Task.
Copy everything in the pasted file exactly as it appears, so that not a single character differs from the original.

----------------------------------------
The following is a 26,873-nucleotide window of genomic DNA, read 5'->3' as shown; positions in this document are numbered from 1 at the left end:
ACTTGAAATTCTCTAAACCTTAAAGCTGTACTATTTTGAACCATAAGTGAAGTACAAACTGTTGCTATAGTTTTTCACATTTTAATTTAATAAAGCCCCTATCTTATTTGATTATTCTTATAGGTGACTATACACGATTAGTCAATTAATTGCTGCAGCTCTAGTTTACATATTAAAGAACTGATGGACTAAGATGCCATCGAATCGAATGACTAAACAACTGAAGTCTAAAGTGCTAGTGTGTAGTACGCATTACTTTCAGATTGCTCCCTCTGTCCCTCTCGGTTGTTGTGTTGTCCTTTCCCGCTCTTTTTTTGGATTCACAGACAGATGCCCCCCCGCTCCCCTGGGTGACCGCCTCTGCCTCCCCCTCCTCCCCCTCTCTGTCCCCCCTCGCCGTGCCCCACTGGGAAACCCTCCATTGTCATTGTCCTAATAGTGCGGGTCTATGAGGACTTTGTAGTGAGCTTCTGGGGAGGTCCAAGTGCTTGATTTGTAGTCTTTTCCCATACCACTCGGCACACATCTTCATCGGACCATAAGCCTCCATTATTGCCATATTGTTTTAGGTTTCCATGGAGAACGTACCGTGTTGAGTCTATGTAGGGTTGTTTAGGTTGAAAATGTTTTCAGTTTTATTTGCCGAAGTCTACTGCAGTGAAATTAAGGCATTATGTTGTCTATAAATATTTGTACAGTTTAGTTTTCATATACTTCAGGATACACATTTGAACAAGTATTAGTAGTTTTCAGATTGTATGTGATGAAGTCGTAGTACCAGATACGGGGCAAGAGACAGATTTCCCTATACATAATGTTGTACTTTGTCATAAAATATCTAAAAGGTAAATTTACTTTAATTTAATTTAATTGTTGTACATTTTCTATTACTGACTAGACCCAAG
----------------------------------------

The following is a 26,873-nucleotide window of genomic DNA, read 5'->3' as shown; positions in this document are numbered from 1 at the left end:
ACTTGAAATTCTCTAAACCTTAAAGCTGTACTATTTTGAACCATAAGTGAAGTACAAACTGTTGCTATAGTTTTTCACATTTTAATTTAATAAAGCCCCTATCTTATTTGATTATTCTTATAGGTGACTATACACGATTAGTCAATTAATTGCTGCAGCTCTAGTTTACATATTAAAGAACTGATGGACTAAGATGCCATCGAATCGAATGACTAAACAACTGAAGTCTAAAGTGCTAGTGTGTAGTACGCATTACTTTCAGATTGCTCCCTCTGTCCCTCTCGGTTGTTGTGTTGTCCTTTCCCGCTCTTTTTTTGGATTCACAGACAGATGCCCCCCCGCTCCCCTGGGTGACCGCCTCTGCCTCCCCCTCCTCCCCCTCTCTGTCCCCCCTCGCCGTGCCCCACTGGGAAACCCTCCATTGTCATTGTCCTAATAGTGCGGGTCTATGAGGACTTTGTAGTGAGCTTCTGGGGAGGTCCAAGTGCTTGATTTGTAGTCTTTTCCCATACCACTCGGCACACATCTTCATCGGACCATAAGCCTCCATTATTGCCATATTGTTTTAGGTTTCCATGGAGAACGTACCGTGTTGAGTCTATGTAGGGTTGTTTAGGTTGAAAATGTTTTCAGTTTTATTTGCCGAAGTCTACTGCAGTGAAATTAAGGCATTATGTTGTCTATAAATATTTGTACAGTTTAGTTTTCATATACTTCAGGATACACATTTGAACAAGTATTAGTAGTTTTCAGATTGTATGTGATGAAGTCGTAGTACCAGATACGGGGCAAGAGACAGATTTCCCTATACATAATGTTGTACTTTGTCATAAAATATCTAAAAGGTAAATTTACTTTAATTTAATTTAATTGTTGTACATTTTCTATTACTGACTAGACCCAAG